Graeme Murty says full-time referees could improve standards in Scotland
Rangers manager Graeme Murty has suggested full-time referees would improve the standard of officiating in Scotland.
Hibernian head coach Neil Lennon was sent to the stand on Saturday following the award of a controversial penalty against his side away to Kilmarnock.
Lennon called the decision "scandalous" and criticised refereeing standards this season.
Murty believes "a professional core of referees" would improve matters.
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"Unless we get to that level we will continue having this conversation," said the Rangers boss and former Scotland and Reading defender.
"Until we have a professional core of referees in Scotland, who are training every day with financial backing commensurate to the task, they will find it difficult to reach the standards of the Premier League in England.
"That's nothing to do with their own desires or their wants - it's to do with the reality of being professional and getting paid to do a job.
"It's exactly the same as professional footballers playing at the top level with all the facilities behind him as opposed to a part-time footballer having to do a day job then going to play on the weekend."
Celtic manager Brendan Rodgers echoed Hearts boss Craig Levein's sympathy for Lennon.
Rodgers said: "I have seen a lot of strange decisions. The guys are doing the very best they can, but some of it I can totally understand where Neil would come from.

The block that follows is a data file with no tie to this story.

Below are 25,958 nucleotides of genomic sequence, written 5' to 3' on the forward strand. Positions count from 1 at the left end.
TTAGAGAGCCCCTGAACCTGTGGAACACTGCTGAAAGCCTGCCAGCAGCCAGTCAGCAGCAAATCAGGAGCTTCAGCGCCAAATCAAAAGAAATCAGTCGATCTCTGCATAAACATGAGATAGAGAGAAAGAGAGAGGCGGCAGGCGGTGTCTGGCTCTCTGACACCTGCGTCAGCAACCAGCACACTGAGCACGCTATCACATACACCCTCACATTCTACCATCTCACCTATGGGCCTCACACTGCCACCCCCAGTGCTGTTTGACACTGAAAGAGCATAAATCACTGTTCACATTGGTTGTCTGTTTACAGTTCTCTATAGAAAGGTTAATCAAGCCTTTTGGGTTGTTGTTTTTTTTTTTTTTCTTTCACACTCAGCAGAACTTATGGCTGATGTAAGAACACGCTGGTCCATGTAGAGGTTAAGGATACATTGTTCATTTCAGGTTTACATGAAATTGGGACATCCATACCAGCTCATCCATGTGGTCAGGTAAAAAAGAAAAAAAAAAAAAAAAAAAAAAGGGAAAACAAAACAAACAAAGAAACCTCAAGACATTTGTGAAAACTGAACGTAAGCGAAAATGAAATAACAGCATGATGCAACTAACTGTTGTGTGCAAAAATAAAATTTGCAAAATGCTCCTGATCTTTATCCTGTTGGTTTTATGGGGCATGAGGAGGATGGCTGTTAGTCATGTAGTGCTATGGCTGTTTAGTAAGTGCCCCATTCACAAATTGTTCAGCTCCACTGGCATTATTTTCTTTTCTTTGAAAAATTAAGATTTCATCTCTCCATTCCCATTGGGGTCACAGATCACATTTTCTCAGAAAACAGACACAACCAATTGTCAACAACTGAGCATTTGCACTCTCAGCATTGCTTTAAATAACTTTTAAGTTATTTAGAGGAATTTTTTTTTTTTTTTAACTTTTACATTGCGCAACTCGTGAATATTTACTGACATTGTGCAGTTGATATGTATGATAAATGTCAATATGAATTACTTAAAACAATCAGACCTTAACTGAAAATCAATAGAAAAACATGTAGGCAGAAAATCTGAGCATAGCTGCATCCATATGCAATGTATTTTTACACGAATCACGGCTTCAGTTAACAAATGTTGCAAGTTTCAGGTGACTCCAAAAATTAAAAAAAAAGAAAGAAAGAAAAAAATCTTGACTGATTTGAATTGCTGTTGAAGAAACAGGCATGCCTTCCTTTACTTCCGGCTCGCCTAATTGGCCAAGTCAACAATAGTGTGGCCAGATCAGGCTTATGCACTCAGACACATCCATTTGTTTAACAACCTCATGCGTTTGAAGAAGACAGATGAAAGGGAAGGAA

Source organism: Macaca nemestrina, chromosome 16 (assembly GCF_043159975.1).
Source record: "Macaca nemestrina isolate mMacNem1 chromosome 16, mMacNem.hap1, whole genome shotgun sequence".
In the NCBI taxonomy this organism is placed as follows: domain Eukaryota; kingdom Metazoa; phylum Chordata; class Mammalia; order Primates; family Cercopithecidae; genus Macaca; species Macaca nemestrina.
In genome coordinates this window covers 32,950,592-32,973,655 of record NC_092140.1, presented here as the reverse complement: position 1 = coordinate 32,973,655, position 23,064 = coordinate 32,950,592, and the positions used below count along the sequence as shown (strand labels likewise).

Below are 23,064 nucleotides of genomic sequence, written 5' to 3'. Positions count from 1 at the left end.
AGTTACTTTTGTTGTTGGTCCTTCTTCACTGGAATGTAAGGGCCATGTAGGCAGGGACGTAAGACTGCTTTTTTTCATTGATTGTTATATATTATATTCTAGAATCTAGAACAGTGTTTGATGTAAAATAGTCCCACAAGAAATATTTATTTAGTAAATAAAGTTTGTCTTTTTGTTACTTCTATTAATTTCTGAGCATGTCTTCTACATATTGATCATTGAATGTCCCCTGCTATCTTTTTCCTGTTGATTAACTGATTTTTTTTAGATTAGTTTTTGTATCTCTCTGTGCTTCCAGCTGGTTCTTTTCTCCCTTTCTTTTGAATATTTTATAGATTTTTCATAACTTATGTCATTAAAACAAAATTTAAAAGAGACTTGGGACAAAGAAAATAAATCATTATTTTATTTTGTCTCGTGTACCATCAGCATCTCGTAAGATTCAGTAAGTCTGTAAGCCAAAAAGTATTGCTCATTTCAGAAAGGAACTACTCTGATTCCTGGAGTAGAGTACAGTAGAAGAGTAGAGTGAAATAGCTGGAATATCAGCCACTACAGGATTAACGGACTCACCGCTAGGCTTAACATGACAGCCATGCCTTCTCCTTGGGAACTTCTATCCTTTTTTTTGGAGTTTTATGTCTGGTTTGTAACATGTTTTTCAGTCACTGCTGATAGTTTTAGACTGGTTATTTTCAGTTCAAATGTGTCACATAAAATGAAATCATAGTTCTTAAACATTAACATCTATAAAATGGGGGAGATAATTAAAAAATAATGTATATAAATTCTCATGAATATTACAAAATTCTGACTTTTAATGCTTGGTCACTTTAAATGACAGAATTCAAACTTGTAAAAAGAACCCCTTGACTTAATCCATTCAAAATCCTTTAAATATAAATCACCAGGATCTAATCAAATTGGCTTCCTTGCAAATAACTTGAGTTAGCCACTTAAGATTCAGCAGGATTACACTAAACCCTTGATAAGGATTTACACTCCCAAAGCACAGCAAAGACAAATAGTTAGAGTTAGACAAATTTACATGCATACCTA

"He has obviously seen something clearly and for Neil it has probably been tagged on to one or two other incidents that has cost his team.
"It is understandable that frustration will come out at times. Sometimes, in the games, for managers and coaches, it can be so blatant, maybe not for referees.
"But if it continually happens it can be very concerning for you and of course that was his reaction because there was probably a catalogue of incidents for him.
"We have to try to somehow help the referees and improve the standards of everything. That is the job of managers and clubs, whether it is football pitches, officiating, club structures, it is to improve standards.
"Every manager and coach is the same. There is a rage inside you and some can maybe control it a wee bit better than others. But it is very, very difficult in that moment.
"I have stood on the touchline for thousands of youth games and senior games but it is still always a challenge when something goes against you."